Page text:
A review of

The Pornographer’s Poem

by Michael Turner

Central question: Can chic underground porn films liberate and clarify, or do they merely underscore the depressing fact that the world is brutal and people are disposable?
Format: 310 pp., paperback; Size: 6” x 9”; Run: 4,000; Price: $14.95; Editor: Richard Nash; Agent: Hilary McMahon; Publisher: Soft Skull Press; Text typeface: E Century Expanded; Book designer: David Janik; Position on list of best novels published in France in 2003 according to Le Figaro: Top 5; Number of countries published in before US publication: 5; Years spent writing the novel: 3 (1996-1999). Representative sentence: “I would devote whatever time remained to the advancement of my private life.”

The Pornographer’s Poem, the story of a boy who becomes early conversant in the unspeakable, is, by design, anything but poetic: it’s laid out in scuffed, unsmoothed blocks of first-person retrospection. And the narrator, whose name we never learn, doesn’t become the titular pornographer (he makes his first film at age sixteen) until slightly beyond the midpoint of the novel. The book is billed by its publisher as “push[ing] the boundaries not only of the novel form, but of sexuality itself,” and the departures from routine narration consist of occasionally scrambling the chronology in the early portions of the book, rendering some scenes as extracts from screenplays, inserting letters and journal entries, and frequently interrupting the narrator’s recollections by subjecting him to terse probing by a panel of unidentified inquisitors. As for its treatment of sexuality, the book is very earnest in its mission to shock the reader. Being sexually abused at the hands of an adult is treated as practically a rite of passage, kiddie pornography makes its queasy appearance, we witness the imperfectly concealed depravity of seemingly respectable citizens, and much is made of the dehumanizing effects of pornography on its makers, its subjects, and its consumers.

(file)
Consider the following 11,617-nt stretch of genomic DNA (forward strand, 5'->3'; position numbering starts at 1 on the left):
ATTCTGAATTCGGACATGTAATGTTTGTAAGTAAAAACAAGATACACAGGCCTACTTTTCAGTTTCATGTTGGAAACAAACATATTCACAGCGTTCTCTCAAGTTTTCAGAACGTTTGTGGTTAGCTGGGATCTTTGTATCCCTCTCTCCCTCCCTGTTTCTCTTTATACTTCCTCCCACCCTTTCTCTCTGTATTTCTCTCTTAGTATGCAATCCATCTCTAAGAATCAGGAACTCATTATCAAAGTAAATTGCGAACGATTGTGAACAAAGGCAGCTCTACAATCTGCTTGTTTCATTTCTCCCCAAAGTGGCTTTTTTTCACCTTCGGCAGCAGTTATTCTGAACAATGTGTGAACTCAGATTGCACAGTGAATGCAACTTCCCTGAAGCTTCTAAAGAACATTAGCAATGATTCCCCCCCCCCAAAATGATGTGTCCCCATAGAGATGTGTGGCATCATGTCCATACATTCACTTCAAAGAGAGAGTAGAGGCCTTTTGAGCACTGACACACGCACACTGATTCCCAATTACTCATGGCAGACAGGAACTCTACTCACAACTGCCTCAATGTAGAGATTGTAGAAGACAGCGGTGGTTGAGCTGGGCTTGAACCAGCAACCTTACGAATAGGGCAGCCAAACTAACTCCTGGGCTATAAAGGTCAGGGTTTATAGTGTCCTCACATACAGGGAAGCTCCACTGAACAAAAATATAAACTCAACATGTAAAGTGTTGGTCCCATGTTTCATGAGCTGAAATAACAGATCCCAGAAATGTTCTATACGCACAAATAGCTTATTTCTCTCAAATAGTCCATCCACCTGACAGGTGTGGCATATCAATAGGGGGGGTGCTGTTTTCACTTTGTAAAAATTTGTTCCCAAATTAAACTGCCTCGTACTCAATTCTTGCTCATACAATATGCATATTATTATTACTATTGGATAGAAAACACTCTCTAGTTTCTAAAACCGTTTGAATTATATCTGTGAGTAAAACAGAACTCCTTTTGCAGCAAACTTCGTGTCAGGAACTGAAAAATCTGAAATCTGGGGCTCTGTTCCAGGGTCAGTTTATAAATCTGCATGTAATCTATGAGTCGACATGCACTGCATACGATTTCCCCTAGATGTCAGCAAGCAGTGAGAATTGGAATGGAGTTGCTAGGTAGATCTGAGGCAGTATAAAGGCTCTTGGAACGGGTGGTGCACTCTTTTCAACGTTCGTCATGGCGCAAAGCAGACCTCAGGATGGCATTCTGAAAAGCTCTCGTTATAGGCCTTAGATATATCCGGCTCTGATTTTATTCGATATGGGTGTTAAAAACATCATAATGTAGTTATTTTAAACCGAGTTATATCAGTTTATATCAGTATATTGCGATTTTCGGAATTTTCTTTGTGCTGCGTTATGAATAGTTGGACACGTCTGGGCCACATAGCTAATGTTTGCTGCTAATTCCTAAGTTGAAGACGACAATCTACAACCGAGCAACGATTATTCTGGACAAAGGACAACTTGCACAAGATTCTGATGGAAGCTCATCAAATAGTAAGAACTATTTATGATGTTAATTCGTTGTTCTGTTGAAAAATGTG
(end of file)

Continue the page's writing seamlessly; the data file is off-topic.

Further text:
We hope you enjoy this excerpt.

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—Gary Lutz

Gary Lutz is the author of Stories in the Worst Way and I Looked Alive.

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